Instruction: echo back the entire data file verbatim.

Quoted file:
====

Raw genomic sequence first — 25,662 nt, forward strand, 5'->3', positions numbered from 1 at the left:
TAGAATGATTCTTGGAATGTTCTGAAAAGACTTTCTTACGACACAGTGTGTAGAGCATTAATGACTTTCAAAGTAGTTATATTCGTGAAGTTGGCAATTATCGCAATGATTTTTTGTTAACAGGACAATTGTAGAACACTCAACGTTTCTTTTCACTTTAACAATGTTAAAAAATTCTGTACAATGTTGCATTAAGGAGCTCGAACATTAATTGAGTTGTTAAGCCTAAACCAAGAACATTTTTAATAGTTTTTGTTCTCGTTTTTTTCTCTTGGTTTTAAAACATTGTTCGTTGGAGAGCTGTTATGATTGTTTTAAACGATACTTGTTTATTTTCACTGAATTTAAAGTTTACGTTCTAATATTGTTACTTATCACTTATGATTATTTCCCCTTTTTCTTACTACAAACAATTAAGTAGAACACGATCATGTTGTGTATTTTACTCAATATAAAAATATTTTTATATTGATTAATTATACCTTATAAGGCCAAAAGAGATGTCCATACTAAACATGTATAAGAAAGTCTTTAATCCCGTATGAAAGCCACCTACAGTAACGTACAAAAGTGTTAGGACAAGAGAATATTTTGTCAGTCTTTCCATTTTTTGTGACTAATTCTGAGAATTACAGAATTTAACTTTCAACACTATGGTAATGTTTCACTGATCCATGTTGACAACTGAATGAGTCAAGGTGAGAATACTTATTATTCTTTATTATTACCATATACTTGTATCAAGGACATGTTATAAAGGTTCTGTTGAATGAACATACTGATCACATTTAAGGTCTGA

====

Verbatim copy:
Raw genomic sequence first — 25,662 nt, forward strand, 5'->3', positions numbered from 1 at the left:
TAGAATGATTCTTGGAATGTTCTGAAAAGACTTTCTTACGACACAGTGTGTAGAGCATTAATGACTTTCAAAGTAGTTATATTCGTGAAGTTGGCAATTATCGCAATGATTTTTTGTTAACAGGACAATTGTAGAACACTCAACGTTTCTTTTCACTTTAACAATGTTAAAAAATTCTGTACAATGTTGCATTAAGGAGCTCGAACATTAATTGAGTTGTTAAGCCTAAACCAAGAACATTTTTAATAGTTTTTGTTCTCGTTTTTTTCTCTTGGTTTTAAAACATTGTTCGTTGGAGAGCTGTTATGATTGTTTTAAACGATACTTGTTTATTTTCACTGAATTTAAAGTTTACGTTCTAATATTGTTACTTATCACTTATGATTATTTCCCCTTTTTCTTACTACAAACAATTAAGTAGAACACGATCATGTTGTGTATTTTACTCAATATAAAAATATTTTTATATTGATTAATTATACCTTATAAGGCCAAAAGAGATGTCCATACTAAACATGTATAAGAAAGTCTTTAATCCCGTATGAAAGCCACCTACAGTAACGTACAAAAGTGTTAGGACAAGAGAATATTTTGTCAGTCTTTCCATTTTTTGTGACTAATTCTGAGAATTACAGAATTTAACTTTCAACACTATGGTAATGTTTCACTGATCCATGTTGACAACTGAATGAGTCAAGGTGAGAATACTTATTATTCTTTATTATTACCATATACTTGTATCAAGGACATGTTATAAAGGTTCTGTTGAATGAACATACTGATCACATTTAAGGTCTGA